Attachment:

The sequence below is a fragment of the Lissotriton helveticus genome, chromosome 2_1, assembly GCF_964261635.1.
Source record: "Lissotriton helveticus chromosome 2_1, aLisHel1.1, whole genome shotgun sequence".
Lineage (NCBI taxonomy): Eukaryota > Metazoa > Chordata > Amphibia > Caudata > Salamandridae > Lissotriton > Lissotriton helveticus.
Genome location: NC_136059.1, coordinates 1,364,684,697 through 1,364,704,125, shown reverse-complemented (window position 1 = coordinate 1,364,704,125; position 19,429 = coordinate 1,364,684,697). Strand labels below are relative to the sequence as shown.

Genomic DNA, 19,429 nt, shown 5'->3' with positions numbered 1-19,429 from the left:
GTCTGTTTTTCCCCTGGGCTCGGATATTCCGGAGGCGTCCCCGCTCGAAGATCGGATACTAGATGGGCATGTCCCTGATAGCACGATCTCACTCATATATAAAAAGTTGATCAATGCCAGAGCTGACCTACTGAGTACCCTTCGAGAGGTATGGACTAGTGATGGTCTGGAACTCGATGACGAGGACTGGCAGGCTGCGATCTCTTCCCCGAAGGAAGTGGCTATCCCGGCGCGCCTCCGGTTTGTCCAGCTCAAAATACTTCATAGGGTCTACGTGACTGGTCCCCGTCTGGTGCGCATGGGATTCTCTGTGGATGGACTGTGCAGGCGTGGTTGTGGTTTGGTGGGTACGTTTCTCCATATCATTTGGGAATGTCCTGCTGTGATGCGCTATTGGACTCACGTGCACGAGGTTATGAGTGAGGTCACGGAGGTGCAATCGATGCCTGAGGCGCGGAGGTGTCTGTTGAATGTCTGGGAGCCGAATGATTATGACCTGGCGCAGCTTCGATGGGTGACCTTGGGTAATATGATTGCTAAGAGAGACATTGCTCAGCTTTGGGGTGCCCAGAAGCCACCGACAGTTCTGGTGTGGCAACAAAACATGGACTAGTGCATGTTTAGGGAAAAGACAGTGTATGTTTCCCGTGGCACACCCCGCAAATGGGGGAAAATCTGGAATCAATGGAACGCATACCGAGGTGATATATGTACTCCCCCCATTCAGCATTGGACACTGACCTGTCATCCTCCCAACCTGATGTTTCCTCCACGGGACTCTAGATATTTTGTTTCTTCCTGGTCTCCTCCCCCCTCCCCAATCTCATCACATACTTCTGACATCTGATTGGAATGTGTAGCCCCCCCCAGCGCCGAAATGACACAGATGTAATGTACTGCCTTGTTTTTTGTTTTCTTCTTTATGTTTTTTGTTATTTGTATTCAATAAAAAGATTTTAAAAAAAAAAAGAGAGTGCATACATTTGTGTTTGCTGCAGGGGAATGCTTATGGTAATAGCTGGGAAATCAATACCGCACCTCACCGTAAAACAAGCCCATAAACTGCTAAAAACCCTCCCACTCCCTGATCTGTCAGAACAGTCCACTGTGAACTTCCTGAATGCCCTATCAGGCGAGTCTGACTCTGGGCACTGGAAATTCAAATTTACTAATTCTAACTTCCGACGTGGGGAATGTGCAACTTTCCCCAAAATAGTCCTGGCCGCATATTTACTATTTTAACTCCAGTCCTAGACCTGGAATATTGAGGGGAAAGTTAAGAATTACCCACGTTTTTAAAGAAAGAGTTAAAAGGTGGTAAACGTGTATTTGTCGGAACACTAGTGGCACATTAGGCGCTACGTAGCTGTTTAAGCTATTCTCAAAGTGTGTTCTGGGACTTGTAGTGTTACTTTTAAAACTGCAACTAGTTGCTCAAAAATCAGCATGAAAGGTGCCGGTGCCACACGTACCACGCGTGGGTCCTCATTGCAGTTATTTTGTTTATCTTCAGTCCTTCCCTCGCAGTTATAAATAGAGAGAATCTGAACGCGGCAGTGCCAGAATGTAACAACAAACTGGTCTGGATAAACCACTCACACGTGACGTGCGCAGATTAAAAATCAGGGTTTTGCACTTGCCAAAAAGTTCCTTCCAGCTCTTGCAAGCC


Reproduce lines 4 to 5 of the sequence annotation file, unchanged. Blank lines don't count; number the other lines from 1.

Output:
Genome location: NC_136059.1, coordinates 1,364,684,697 through 1,364,704,125, shown reverse-complemented (window position 1 = coordinate 1,364,704,125; position 19,429 = coordinate 1,364,684,697). Strand labels below are relative to the sequence as shown.

Genomic DNA, 19,429 nt, shown 5'->3' with positions numbered 1-19,429 from the left: